So, yesterday was the new year according to the HMEPA calendar — I did an hour and fifteen minutes of ritual, and my apartment still smells like frankincense incense and oil. I prayed to the Horai for their blessings in 699.3 (because we all need that right now), alongside gods I worship on a personal basis, after sundown on 3 July; I did a more or less ordinary noumenia ritual on the 4th.
I’m taking a hiatus from Twitter with scheduled posts going out — at least until 9 or 10 July, when I’ve had some time to properly think some thoughts about social media use out to their conclusions.
I don’t consider blogging social media; it’s perennial media, and while we’ve all had to adjust communication styles on blogs because you used to be able to say very personal things on them — LiveJournals were like our diaries back in the early 2000s, were they not? — words said on a blog in 2019 are relatively like carving something into ephemeral granite.
However, I have some preliminary ideas about where I’d like to go moving forward, and I present them here as what they are — feel free to give feedback or to just skim, you do you.
- I want to take some of my Twitter threads that are interesting and flesh them out into blog posts after downloading my Twitter data to mine it for content that I consider important and useful.
- These include things about purification, miasma, lyma, and the like — I did a Twitter thread that I really like.
- The one I made about Delphic Maxim 107 was a fun and good experience; it was very intellectually thrilling to take something concise and collapsed and work it out into something that did more justice to the topic.
- Maybe instead of tweeting so much, I should write a blog post and then tweet concise thoughts related to it for a few days afterward.
- Perhaps writing out how I approach disagreements with people on the Internet would contain helpful information that others can adapt to their own situations.
One of the reasons I’m taking a slight break is that I see our communit(y/ies) devouring themselves, I do not like this, and I do not know how to respond with anything constructive yet.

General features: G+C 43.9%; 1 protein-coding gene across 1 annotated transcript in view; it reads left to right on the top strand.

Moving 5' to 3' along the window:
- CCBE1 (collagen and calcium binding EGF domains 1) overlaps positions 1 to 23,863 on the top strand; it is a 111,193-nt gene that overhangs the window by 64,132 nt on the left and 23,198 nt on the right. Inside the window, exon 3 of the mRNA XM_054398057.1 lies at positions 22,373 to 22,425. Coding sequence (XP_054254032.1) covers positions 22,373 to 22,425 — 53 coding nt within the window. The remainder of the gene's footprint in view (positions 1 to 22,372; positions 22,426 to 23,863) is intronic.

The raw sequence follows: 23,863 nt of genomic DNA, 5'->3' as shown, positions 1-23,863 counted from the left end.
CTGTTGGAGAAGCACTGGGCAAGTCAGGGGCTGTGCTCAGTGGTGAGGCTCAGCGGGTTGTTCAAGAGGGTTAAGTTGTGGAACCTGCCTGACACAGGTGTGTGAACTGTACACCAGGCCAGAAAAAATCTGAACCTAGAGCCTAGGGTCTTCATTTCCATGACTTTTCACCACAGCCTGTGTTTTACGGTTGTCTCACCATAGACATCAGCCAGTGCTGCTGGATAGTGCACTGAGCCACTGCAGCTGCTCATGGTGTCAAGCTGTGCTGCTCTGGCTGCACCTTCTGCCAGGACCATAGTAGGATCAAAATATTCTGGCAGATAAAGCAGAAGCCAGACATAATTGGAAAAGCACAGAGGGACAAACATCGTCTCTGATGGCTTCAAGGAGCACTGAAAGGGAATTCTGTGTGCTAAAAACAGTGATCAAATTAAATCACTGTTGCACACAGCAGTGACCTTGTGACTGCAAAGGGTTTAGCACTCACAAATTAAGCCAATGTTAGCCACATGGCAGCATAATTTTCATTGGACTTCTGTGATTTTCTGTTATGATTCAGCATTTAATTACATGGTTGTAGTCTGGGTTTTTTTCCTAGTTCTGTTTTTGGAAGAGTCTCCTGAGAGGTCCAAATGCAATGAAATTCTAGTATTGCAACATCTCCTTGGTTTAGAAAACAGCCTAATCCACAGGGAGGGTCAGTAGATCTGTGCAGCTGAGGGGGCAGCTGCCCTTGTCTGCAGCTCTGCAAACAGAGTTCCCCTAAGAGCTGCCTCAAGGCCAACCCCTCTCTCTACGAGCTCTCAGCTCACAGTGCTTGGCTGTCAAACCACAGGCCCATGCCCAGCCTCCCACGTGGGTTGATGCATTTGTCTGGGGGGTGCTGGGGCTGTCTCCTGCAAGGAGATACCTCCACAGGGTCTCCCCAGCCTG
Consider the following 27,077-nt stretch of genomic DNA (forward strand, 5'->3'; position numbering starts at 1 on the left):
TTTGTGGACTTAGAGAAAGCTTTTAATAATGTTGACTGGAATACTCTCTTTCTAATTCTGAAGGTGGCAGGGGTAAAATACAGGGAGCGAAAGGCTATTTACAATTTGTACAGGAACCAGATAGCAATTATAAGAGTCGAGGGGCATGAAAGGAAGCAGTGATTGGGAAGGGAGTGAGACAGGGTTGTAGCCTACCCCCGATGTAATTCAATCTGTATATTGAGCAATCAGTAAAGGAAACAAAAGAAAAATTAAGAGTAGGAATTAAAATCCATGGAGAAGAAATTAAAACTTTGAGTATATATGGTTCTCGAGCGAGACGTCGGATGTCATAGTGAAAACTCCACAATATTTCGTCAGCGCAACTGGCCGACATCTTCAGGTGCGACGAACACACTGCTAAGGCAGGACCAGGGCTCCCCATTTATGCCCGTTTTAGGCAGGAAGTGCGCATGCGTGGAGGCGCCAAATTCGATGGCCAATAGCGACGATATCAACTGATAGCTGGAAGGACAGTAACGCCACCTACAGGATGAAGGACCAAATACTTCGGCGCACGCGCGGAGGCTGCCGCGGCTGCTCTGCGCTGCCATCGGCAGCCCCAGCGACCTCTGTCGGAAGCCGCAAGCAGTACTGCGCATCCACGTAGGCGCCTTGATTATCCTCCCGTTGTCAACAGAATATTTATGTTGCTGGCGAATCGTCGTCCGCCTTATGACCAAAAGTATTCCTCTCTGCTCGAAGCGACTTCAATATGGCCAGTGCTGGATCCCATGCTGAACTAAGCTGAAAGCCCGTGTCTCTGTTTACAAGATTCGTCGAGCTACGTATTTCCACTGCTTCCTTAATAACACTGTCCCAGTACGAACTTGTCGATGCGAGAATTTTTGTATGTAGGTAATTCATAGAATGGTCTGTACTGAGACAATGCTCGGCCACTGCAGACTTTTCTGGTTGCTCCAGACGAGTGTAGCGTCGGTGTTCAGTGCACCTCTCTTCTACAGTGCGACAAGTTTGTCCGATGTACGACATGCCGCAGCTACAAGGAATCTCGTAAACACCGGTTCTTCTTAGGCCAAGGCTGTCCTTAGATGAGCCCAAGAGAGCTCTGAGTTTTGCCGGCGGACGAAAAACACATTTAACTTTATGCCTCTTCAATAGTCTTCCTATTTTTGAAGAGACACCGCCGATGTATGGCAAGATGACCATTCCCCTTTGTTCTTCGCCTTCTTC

So, on Twitter, I’ve scheduled a lot of posts that are about taking a step back from social media, of jarring people out of complacency with the cycle of rage and division that the algorithms reward with likes ❤️ and hate 🤬. We owe it to ourselves to be better than we are, and we can get there. I have a fundamental belief in the goodness of people and the power of mutual emotional labor, in building people up rather than tearing them down.
Spotify is the second reason.
I screenshotted my Spotify “related songs” auto-play and sent it to a friend last week because it was the most jarringly paggro content that Spotify’s machine learning algorithm has ever given me. It anticipated the storm of emotions going through my head in the special way that the machines we use do — they know us better than we know ourselves. I looked at the good in that playlist, at the lightlessness that was its shadow, at the tension between hopefulness and despair — songs like “This is Your Life” (Robin Schulz) and “Love & Hate” (Michael Kiwanuka)¹ juxtaposed against others like “House on Fire” (Sia) and “Everybody Hates Me” (The Chainsmokers). The music platform is just as jarring as any other modern tool that tries to control our attention, such as how Twitter will push us into echo chambers howling for blood to keep us on the platform.²